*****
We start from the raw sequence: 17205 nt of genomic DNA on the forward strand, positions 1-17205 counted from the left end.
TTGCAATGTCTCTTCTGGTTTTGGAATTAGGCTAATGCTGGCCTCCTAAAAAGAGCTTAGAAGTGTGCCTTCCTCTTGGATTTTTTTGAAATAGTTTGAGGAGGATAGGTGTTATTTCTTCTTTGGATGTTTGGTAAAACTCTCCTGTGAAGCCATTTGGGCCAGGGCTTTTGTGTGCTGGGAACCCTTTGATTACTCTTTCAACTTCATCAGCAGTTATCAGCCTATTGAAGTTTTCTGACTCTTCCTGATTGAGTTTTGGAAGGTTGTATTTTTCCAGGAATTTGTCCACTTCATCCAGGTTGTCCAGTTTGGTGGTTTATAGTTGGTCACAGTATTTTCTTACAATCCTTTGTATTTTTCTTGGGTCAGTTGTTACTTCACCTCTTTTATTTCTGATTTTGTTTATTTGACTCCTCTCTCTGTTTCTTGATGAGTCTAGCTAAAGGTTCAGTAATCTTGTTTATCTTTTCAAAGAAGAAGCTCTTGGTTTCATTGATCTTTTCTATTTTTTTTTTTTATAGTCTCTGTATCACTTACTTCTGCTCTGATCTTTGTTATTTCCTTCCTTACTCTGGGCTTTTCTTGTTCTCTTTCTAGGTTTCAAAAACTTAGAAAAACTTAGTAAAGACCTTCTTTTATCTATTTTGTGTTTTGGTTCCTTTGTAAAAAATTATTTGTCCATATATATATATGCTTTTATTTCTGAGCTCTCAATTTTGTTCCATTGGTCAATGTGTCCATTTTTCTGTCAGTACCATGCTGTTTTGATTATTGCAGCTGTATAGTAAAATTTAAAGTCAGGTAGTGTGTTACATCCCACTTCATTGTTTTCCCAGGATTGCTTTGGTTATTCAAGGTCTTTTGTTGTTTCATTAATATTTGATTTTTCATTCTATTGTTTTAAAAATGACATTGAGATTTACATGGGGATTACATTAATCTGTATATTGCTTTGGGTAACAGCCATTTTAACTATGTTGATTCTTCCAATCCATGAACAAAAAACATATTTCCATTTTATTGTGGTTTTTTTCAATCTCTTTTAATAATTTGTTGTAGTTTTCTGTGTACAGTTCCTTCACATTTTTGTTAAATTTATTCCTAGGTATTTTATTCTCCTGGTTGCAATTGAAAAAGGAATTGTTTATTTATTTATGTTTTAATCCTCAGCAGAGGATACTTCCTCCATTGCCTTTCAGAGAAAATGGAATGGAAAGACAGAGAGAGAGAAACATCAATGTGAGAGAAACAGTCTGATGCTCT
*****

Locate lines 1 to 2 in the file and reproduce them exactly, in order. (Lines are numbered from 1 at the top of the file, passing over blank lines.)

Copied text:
We start from the raw sequence: 17205 nt of genomic DNA on the forward strand, positions 1-17205 counted from the left end.
TTGCAATGTCTCTTCTGGTTTTGGAATTAGGCTAATGCTGGCCTCCTAAAAAGAGCTTAGAAGTGTGCCTTCCTCTTGGATTTTTTTGAAATAGTTTGAGGAGGATAGGTGTTATTTCTTCTTTGGATGTTTGGTAAAACTCTCCTGTGAAGCCATTTGGGCCAGGGCTTTTGTGTGCTGGGAACCCTTTGATTACTCTTTCAACTTCATCAGCAGTTATCAGCCTATTGAAGTTTTCTGACTCTTCCTGATTGAGTTTTGGAAGGTTGTATTTTTCCAGGAATTTGTCCACTTCATCCAGGTTGTCCAGTTTGGTGGTTTATAGTTGGTCACAGTATTTTCTTACAATCCTTTGTATTTTTCTTGGGTCAGTTGTTACTTCACCTCTTTTATTTCTGATTTTGTTTATTTGACTCCTCTCTCTGTTTCTTGATGAGTCTAGCTAAAGGTTCAGTAATCTTGTTTATCTTTTCAAAGAAGAAGCTCTTGGTTTCATTGATCTTTTCTATTTTTTTTTTTTATAGTCTCTGTATCACTTACTTCTGCTCTGATCTTTGTTATTTCCTTCCTTACTCTGGGCTTTTCTTGTTCTCTTTCTAGGTTTCAAAAACTTAGAAAAACTTAGTAAAGACCTTCTTTTATCTATTTTGTGTTTTGGTTCCTTTGTAAAAAATTATTTGTCCATATATATATATGCTTTTATTTCTGAGCTCTCAATTTTGTTCCATTGGTCAATGTGTCCATTTTTCTGTCAGTACCATGCTGTTTTGATTATTGCAGCTGTATAGTAAAATTTAAAGTCAGGTAGTGTGTTACATCCCACTTCATTGTTTTCCCAGGATTGCTTTGGTTATTCAAGGTCTTTTGTTGTTTCATTAATATTTGATTTTTCATTCTATTGTTTTAAAAATGACATTGAGATTTACATGGGGATTACATTAATCTGTATATTGCTTTGGGTAACAGCCATTTTAACTATGTTGATTCTTCCAATCCATGAACAAAAAACATATTTCCATTTTATTGTGGTTTTTTTCAATCTCTTTTAATAATTTGTTGTAGTTTTCTGTGTACAGTTCCTTCACATTTTTGTTAAATTTATTCCTAGGTATTTTATTCTCCTGGTTGCAATTGAAAAAGGAATTGTTTATTTATTTATGTTTTAATCCTCAGCAGAGGATACTTCCTCCATTGCCTTTCAGAGAAAATGGAATGGAAAGACAGAGAGAGAGAAACATCAATGTGAGAGAAACAGTCTGATGCTCT